Shelter – Your Home (& Office)

So I am going to add a series of pages that talks about climate change in regards to the three absolute necessities of life:  food, water, and shelter.  We’ll start with the last, because that’s the page I happen to be on, and I have already written one blog about it (link given below).

But first, imagine what the least environmentally-imposing shelter would be like.  One day, while I was helping pick up trash in Rock Creek Park in Washington, DC, which is a large, very wooded, very lovely park, we followed a lot of trash within a creek to what turned out to be a homeless encampment within a cave under a massive tree’s root systems.  It was a very large cave for a creek bed, and probably slept at least four people.  They had pots and pans and laundry hanging outside to dry, but the cave itself was completely natural and did not even look like it had been enlarged.

It is the only place I can think of where I know humans aren’t impacting the climate by their need for building and living in a shelter. (Although stream pollution is a different story.)  People are trying to build them though, and this example tries to come close:

There are also the beautiful ice hotels in Quebec and Sweden, but I wouldn’t call that shelter – I would call that torture.  They also take probably a lot of power in terms of the chainsaws used to cut the blocks of ice each year, now that I think about it.




Anyway, this page is going to evolve over time to include more ideas and helpful actions to fight climate change regarding your home.  But please consider that every single new home built today is increasing climate change, even if you have renewable energy and give back to the grid:  there is the process of designing a home (computer use), of manufacturing any new materials to build with, of transporting the materials, and of putting the house together — all of this produces CO2, even if locally sourced. Think umpteen times before building a new place.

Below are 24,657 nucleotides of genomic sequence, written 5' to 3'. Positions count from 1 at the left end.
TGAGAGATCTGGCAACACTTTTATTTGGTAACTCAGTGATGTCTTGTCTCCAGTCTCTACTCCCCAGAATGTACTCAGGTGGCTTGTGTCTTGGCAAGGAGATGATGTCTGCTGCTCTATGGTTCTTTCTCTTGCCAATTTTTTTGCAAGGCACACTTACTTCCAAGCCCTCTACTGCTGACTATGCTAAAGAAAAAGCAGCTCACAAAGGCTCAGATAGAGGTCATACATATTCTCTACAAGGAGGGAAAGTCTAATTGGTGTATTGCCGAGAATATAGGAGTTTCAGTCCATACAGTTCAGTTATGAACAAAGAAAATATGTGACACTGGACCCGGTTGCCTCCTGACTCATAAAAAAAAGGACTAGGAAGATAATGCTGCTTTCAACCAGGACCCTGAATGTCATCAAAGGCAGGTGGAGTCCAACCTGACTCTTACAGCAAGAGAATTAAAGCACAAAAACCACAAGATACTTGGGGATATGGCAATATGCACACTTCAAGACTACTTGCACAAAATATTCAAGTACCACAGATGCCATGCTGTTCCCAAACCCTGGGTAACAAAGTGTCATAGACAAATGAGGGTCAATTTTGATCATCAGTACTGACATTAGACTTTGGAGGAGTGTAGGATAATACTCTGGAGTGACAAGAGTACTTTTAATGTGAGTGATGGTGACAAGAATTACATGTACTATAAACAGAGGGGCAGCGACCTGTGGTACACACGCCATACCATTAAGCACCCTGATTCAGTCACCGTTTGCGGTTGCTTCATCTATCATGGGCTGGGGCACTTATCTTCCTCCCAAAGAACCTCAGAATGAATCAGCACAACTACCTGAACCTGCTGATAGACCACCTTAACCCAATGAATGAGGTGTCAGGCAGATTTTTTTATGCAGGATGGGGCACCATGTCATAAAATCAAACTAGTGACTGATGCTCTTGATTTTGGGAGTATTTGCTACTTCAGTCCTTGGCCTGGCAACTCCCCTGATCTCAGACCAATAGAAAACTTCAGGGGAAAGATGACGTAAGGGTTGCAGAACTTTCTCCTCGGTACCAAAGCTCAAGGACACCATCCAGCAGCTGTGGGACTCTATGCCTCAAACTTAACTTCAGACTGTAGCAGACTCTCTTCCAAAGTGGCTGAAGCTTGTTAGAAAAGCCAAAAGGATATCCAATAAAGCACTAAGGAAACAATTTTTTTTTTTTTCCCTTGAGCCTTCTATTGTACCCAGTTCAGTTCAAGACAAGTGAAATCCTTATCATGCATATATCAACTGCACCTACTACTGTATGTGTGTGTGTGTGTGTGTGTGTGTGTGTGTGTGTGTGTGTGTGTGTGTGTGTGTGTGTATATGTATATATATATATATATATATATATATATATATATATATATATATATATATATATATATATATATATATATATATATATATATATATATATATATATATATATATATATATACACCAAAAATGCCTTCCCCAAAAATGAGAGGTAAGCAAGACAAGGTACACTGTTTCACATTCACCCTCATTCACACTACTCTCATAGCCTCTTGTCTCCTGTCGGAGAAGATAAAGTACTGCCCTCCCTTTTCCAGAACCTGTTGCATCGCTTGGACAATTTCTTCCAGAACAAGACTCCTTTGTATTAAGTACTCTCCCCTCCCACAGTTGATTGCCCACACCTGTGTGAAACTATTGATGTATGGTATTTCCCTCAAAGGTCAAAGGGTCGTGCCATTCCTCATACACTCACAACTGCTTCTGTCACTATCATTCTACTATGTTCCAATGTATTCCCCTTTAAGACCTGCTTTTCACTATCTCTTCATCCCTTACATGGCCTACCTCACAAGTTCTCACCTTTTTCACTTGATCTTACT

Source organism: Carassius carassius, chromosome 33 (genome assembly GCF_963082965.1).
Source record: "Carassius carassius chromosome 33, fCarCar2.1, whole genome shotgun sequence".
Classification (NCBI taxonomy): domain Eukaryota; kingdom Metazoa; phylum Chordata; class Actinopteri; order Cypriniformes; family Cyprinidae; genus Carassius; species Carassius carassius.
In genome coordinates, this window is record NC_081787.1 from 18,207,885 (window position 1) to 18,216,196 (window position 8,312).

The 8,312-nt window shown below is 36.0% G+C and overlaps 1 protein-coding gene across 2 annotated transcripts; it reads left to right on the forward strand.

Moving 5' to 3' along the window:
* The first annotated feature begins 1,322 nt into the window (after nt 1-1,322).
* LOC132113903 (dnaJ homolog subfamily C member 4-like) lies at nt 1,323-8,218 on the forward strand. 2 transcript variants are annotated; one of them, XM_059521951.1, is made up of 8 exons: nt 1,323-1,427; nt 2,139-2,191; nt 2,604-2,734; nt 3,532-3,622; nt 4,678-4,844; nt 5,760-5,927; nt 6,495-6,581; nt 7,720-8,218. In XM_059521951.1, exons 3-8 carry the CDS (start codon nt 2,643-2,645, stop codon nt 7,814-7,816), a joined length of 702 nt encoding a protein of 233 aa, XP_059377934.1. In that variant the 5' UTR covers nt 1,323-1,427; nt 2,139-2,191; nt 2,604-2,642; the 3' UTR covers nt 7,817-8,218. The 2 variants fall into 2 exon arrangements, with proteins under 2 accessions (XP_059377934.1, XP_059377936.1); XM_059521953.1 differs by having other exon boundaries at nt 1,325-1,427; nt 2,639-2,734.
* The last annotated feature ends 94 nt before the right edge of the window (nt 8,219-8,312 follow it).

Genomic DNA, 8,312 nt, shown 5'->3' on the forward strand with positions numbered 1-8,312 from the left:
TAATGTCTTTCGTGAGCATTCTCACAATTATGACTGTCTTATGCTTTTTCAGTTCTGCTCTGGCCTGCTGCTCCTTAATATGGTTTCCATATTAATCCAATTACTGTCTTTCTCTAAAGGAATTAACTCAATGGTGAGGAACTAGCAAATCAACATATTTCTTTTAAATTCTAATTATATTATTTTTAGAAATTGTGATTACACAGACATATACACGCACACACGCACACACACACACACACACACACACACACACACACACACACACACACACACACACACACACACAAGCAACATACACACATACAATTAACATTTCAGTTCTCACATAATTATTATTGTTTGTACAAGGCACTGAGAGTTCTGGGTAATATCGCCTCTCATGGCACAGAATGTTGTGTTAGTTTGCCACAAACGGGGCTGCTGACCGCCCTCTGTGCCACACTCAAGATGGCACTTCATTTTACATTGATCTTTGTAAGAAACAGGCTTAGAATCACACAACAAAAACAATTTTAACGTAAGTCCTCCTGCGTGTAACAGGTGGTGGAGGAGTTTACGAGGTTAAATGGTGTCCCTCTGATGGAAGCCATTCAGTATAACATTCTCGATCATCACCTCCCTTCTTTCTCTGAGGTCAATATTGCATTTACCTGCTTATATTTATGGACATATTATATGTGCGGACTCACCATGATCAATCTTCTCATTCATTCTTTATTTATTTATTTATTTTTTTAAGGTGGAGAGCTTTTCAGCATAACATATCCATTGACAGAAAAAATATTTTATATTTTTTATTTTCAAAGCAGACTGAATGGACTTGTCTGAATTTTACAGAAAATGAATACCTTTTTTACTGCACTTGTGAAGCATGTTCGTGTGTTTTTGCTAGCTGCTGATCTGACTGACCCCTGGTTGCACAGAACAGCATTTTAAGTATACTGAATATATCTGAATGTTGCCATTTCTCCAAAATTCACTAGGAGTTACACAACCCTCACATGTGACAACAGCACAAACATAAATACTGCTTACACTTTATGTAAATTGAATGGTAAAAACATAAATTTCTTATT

Yet we need places to shelter – so what do we do?  The two main steps you can do to fight climate change as regards your shelter are:

  1. Move into an existing place and make it more environmentally friendly, or in this case, just more friendly.dsc05570

or, if you must go to a newly-built place or build a new house

2. Choose small and efficient, in an efficient location that is way above sea   level, using salvaged materials.


This fan, in the Coca Cola Museum in Atlanta, would go with any decor.

There’s more of course.  I’ll pull together some of the things we’ve been talking about in our Facebook discussion group:  In the meantime, please see these two articles:

Your Home – a Cause of and a Tool with which to Fight Climate Change.

196 Science-Lovers and their Climate Change Solutions.


Don’t Forget the Lawn!

more info to come, but…

“Native plants require less water and maintenance than nonnative varieties and provide more food sources for birds as our warming planet changes their habitats,” said John Rowden, director of community conservation at National Audubon Society. “A great thing people can do for the environment is stop mowing — which produces carbon. ….. Use Audubon’s Plants for Birds guide: Type in your Zip code and get a list of trees and plants suitable for your area.” (Washington Post, 2018)


Green Roofs

They Rock.   They provide shelter in the form of insulation to you, and shelter and food to insects; they slow down rainwater, preventing floods; and prevent that rainwater from heating up as they would from hitting asphalt shingles – thus saving downstream wildlife.  They are estimated to last 60 years.  They do require a strong structure underneath, though

Again more info is coming, but I blogged about this green roofs in the Washington Post in 2012 and 2013 – summarizing different steps in the process.  You can check it out here: (see the link in the article for the earlier posts.)

Other green roof references:

1. Nice pretty video….

Thank you for every action you take.     1507061_10201202276003628_1945874812_n

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